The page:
The topic of IP Due Diligence was discussed in a recent panel moderated by Foresight Valuation Group, as part of the IP Summit, which took place in Silicon Valley. The panel included some of the Valley’s largest corporate buyers (Intel, Cisco, Juniper) along with corporate lawyers and IP consultants with knowledge of M&A due diligence activities. The panel members have all agreed that the process of IP Due Diligence, in the context of corporate M&A deals, should be prioritized, both in terms of timeline (earlier in the deal) and importance. The panel identified several major topics that could be addressed to streamline the IP Due Diligence process:
1. Education about the risks associated with the IP portfolio. Given the general risk associated with acquisitions, tech deals are even riskier than average, because of the complexity of the products involved. The IP portfolio is a key asset in technology deals, much more so than in any other deal. IP due diligence is therefore absolutely critical to managing risks associated with the deal. Knowing the risks associated with a flawed IP Due Diligence process can go a long way towards encouraging senior management to allocate more resources to the process. The panel members brought examples of serious problems with IP portfolios of acquisition targets (lack of licensing rights, forged inventor assignments) that could have devastated the post-deal integration had they not been found through the due diligence process.
2. IP Assets should be incorporated in the valuation of the target. IP assets are treated as an afterthought, and usually do not drive the value of the target. A deal is not driven by the IP assets, but vice versa, and this is an unacceptable situation when it comes to high tech acquisitions. Several of the panelists mentioned the fact that investment bankers and other financial advisers participating on the deal often sideline issues that could alter the value of the deal, or complicate the process. It is therefore the case that IP assets are not evaluated and priced separately from the target, but are rather priced after the deal is concluded, often for accounting purposes, where the price of the deal needs to be allocated among the various assets purchased with the target. IP Valuation is a general issue that hinders many transactions, due to the lack of efficient markets for IP (no comps) and the lack of transparency when it comes to reporting IP deals, and the valuation considerations that went into pricing them. Improving the transparency through better reporting of IP deals will go a long way in improving IP transaction markets, and will also help with M&A due diligence and the quantitative assessment of IP assets in the pre-deal phase.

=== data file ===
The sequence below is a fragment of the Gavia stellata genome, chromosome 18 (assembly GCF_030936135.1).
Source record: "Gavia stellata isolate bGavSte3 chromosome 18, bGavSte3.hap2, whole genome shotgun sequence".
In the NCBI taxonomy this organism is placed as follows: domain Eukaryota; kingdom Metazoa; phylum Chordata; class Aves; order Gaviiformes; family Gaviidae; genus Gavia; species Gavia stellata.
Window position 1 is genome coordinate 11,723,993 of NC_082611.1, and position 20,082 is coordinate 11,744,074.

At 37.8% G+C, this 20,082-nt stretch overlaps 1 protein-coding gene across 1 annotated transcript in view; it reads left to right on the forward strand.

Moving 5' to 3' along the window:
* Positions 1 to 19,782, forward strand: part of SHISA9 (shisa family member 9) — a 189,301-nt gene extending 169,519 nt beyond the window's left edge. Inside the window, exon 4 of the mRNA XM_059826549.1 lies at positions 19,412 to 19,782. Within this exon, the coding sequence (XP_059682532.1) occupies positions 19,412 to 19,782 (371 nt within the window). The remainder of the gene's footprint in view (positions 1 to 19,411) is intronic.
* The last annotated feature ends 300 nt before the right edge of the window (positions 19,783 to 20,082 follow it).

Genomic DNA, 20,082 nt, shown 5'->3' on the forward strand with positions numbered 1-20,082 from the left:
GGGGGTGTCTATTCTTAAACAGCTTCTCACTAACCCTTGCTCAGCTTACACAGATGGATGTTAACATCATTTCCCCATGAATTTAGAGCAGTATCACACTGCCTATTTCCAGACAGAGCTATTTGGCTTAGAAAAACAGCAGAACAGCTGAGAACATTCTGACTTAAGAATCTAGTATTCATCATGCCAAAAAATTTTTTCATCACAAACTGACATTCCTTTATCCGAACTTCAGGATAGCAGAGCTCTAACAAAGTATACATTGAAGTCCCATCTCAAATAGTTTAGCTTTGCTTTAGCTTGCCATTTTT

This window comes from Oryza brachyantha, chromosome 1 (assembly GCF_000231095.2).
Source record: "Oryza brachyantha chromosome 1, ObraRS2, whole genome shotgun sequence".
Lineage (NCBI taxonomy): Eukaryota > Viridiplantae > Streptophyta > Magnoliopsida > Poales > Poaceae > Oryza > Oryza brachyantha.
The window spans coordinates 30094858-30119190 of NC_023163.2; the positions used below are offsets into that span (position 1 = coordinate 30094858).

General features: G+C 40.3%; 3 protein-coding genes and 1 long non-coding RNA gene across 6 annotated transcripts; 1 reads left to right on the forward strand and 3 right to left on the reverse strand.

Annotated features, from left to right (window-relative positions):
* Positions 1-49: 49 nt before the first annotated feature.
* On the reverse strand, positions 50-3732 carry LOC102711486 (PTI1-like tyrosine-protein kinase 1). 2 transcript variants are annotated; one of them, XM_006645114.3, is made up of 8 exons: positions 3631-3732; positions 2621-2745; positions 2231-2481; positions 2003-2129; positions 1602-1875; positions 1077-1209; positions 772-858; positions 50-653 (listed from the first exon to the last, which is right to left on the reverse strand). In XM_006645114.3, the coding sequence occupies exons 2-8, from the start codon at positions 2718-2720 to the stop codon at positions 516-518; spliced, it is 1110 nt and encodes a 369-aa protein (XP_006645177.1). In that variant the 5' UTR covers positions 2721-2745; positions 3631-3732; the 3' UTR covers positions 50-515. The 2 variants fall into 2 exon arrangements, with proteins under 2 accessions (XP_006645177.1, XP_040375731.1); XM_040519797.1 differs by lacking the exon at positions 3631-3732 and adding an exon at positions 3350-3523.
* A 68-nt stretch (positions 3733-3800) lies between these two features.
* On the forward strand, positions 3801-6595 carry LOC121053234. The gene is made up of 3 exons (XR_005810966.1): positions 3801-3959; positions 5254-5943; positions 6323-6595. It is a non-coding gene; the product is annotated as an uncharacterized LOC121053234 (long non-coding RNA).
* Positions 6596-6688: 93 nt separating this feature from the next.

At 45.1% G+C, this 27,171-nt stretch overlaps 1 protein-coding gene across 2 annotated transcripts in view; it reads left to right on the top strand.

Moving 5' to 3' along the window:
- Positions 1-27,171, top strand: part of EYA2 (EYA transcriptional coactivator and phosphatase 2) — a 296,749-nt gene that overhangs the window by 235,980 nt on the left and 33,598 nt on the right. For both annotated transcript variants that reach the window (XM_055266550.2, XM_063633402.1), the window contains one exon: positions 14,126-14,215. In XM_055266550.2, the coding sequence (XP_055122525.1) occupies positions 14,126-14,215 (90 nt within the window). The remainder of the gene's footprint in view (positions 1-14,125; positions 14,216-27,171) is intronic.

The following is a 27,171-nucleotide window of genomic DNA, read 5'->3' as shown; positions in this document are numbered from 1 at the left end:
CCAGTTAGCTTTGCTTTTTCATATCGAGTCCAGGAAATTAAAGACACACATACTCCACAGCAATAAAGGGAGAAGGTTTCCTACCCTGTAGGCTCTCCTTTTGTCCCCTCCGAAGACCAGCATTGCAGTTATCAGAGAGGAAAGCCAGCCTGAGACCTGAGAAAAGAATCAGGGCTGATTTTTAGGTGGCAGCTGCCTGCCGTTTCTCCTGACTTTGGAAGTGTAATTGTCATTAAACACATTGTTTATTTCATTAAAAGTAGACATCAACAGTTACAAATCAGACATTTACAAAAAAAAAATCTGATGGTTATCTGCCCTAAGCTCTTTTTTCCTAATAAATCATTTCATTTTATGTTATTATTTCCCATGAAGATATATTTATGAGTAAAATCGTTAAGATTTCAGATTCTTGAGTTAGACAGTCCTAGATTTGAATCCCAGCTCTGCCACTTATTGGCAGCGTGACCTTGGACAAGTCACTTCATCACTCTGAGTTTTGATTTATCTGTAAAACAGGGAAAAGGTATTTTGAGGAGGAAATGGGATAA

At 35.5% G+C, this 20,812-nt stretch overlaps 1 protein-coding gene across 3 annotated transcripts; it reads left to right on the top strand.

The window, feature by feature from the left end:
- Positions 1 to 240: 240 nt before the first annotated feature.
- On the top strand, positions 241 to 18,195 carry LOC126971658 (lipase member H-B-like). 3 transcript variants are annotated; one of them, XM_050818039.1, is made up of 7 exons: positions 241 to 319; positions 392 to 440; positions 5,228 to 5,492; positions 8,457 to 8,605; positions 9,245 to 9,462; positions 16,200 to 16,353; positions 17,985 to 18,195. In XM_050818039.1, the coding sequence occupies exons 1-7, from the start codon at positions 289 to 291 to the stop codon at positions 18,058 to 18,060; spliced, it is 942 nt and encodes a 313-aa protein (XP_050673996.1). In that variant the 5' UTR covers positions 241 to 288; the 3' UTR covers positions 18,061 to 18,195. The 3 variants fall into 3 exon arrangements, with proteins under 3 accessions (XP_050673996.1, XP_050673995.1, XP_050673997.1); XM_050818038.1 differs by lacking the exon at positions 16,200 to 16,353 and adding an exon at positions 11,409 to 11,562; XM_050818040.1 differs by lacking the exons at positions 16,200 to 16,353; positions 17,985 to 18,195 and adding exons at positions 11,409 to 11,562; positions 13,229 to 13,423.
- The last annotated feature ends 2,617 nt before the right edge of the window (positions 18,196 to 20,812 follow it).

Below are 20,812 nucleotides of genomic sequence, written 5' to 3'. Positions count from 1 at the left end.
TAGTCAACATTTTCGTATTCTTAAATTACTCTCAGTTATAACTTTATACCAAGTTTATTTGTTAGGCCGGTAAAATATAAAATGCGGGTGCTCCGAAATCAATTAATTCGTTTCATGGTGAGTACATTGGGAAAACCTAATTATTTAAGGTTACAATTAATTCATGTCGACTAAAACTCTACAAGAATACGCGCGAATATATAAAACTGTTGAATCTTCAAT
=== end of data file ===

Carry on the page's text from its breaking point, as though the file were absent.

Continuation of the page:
3. Integrate the seller in the process. Considering the seller’s post-deal indemnifications exposure with respect to the representations and warranties given in the transaction agreement, sellers should have a vested interest in the IP Due Diligence process. Sellers should be integrated in IP Due Diligence in a way that would help both sides streamline the process in a more efficient and cost effective way. Panel members representing buyer organizations actually mentioned that, from a seller perspective, better presentation of IP assets will help the sellers in getting better terms for the deal, which is not necessarily in the buyer’s best interest. That is an interesting point to keep in mind, as the buyer’s and seller’s objectives aren’t always aligned.